Sunday, October 14, 2012

Review of the Poetry in the October/November 2012 Issue of Asimov's Science Fiction

The following poems were published in the October/November 2012 issue of Asimov's Science Fiction:  Three Sumerian Mummies by Peter Simons, Ghosts by Geoffrey A. Landis, The Season by Ken Poyner, and Variations on Twinkle Twinkle Little Star (or Something Like That) by Lola Haskins.  I will review each poem one by one.

Since this is, I believe, the first time I have reviewed poetry in Songs of Eretz, and perhaps even the first time I have reviewed poetry in my life, a few words by way of introduction are in order.  I fancy myself to be a poet of some modest talent.  Over the years, I have written several poems that were successful in that they were variously:  recognized by a contest or other authority as being good, used for a eulogy by the family members of the deceased, cherished as a tribute by a group or club considered most unlikely to appreciate poetry, and successfully used to woo women who otherwise would have been out of my league.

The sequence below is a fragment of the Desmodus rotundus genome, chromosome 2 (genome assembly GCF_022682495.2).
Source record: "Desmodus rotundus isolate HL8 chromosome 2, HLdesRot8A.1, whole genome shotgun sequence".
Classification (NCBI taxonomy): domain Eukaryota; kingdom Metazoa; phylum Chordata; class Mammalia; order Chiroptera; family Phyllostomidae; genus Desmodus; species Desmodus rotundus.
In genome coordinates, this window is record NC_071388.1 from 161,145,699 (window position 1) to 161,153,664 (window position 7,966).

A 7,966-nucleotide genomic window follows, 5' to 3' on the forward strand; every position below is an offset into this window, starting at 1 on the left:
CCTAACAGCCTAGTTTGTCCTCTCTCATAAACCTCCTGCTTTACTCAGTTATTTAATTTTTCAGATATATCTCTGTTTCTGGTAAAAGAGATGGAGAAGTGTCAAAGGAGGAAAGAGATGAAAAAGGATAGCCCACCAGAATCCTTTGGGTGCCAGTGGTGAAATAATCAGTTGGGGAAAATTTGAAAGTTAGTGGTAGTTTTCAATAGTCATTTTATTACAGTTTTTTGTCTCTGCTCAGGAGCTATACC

I strongly believe in what has been called "poetic license" and thus tend to be very easy on poets and poetry--so a bad poetry review from me will be rare and therefore should be considered, no kidding, to be a bad review indeed.  For a list of the poetry that I have submitted for publication, please see my blog entry so entitled for the current month.

Mr. Simons' six-line poem is clever double entendre.  A quick read for a quick smile.

Mr. Landis' six-line, twenty-three-word poem evokes the cosmic forces of nature and makes a clever analogy between them and the supernatural.  A lot of poem, a lot of message in just twenty-three words!

Mr. Poyner's fifty-three-line poem evokes images of an entertaining B horror film and asks a thought provoking question at the end.  I love poems that end with a question, forcing me to think about what the poet's message might be.

Ms. Haskins' twenty-one-line poem is a delightful play on words, humorous as well as thought provoking.  The structure of this poem could be used to create an entertaining parlor game.

So, overall, I'd say Asimov's is four for four in the poetry department this time.

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